Jim McGee writes at Enterprise Systems about The Invisibility of Knowledge Work:
For all the productivity gains that accrue to the digitization of knowledge work, one unintended consequence has been to make the execution of knowledge work essentially invisible, making it harder to manage and improve such work. Attacking that invisibility opens an important path to making knowledge work manageable and improvable.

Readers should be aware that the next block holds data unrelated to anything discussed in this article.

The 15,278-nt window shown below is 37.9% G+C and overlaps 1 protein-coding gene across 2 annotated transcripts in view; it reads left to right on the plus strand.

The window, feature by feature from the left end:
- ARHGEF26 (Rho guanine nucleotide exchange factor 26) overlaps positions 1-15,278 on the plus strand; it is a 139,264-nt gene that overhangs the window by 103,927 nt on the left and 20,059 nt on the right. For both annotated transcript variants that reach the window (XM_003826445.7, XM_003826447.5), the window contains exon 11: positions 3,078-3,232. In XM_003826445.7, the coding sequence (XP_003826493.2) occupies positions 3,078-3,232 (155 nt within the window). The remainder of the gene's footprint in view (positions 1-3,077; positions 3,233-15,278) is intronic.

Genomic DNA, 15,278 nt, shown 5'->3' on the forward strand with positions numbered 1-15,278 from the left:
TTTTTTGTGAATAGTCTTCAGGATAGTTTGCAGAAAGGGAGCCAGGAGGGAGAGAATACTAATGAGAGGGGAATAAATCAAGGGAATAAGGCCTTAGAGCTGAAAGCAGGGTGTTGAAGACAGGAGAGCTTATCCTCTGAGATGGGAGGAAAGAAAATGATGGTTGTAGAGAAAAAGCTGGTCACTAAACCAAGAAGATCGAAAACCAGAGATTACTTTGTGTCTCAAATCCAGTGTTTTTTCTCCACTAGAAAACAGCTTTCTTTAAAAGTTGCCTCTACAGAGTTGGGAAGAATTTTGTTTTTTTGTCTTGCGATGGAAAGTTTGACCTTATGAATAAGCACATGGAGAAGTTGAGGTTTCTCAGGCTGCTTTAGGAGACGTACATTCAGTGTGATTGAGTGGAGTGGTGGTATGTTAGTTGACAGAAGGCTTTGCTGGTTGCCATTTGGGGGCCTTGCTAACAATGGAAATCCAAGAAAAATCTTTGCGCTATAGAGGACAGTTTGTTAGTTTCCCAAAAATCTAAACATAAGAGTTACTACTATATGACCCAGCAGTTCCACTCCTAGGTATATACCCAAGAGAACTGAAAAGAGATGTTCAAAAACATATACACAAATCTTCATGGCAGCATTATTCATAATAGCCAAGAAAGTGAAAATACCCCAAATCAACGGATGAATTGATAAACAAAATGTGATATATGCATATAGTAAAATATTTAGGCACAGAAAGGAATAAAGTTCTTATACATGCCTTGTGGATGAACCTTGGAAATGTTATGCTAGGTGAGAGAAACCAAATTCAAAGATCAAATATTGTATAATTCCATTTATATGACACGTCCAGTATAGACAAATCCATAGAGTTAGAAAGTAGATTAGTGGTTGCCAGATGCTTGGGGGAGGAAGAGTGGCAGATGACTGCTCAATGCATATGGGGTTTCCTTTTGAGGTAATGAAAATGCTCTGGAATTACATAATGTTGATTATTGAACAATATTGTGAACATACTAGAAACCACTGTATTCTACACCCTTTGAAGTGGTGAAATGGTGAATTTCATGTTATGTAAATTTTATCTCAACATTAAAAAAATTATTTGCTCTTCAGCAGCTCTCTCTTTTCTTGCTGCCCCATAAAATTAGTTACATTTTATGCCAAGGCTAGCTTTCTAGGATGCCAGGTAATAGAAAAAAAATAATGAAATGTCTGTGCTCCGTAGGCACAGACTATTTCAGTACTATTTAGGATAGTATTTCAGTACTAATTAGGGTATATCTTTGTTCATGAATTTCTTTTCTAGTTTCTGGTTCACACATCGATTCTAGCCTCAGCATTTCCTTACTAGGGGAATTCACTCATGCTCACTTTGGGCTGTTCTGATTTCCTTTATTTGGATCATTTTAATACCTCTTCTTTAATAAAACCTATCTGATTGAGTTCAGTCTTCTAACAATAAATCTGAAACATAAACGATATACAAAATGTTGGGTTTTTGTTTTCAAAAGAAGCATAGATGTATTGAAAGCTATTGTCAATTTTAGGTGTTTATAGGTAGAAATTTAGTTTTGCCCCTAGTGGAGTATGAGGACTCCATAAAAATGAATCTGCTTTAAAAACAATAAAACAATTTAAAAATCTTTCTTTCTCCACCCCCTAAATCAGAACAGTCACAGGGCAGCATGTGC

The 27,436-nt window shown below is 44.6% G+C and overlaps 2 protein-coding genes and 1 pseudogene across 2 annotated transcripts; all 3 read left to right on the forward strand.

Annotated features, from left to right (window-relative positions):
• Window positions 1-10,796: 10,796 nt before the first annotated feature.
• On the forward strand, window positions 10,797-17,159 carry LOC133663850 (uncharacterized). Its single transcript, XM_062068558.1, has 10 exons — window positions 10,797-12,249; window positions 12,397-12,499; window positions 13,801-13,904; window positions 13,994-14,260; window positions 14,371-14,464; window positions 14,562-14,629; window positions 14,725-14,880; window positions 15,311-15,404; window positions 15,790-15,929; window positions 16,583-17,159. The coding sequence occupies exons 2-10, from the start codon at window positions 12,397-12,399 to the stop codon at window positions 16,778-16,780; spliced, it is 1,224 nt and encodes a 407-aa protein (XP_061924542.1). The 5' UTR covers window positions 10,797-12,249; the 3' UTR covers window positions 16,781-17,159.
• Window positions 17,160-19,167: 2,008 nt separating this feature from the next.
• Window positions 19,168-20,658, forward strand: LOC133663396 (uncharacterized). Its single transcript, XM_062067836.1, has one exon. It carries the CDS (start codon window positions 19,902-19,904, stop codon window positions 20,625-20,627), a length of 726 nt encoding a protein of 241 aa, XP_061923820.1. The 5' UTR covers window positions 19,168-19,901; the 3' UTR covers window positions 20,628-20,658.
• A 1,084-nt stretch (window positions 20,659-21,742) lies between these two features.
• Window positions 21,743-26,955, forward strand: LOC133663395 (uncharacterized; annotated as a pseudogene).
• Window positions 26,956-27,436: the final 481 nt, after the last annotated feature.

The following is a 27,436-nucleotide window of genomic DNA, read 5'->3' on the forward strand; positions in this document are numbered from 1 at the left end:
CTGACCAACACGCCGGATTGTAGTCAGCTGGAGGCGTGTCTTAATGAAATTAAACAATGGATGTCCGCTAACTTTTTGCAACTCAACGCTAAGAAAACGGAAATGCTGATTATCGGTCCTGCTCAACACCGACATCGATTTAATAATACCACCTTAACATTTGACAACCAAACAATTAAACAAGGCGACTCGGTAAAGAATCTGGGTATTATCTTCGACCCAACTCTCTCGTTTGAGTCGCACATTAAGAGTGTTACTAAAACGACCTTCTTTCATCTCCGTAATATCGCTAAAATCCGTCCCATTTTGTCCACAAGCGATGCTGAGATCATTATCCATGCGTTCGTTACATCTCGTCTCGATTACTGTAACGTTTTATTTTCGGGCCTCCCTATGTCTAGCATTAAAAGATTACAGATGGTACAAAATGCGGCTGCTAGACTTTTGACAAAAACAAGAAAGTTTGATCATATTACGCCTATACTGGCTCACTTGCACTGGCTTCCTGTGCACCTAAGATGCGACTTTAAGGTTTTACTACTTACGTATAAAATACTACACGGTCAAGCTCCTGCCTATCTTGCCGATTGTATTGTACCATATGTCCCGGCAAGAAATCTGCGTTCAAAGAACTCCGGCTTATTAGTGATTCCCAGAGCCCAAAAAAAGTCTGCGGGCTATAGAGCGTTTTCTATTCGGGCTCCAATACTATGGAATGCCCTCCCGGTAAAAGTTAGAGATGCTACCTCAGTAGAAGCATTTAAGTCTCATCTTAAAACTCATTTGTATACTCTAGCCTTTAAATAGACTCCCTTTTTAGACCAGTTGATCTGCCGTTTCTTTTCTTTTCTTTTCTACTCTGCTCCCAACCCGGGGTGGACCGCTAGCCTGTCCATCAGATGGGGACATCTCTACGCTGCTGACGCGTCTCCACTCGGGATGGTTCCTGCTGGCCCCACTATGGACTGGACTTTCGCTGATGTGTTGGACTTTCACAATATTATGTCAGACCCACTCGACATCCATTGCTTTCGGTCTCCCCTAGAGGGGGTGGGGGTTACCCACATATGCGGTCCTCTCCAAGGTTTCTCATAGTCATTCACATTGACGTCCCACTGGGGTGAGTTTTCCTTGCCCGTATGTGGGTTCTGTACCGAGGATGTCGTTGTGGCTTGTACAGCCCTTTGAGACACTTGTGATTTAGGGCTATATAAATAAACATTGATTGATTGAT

Knowledge work is better understood as craft work; its products are valuable because they are creative and original. Delivering identical consulting reports to different clients is grounds for a lawsuit, not an example of good knowledge management practice.
There are some lessons here for the way we work as academics. So little of what we do is visible that we can sometimes find it difficult to follow our own trails let alone those of others.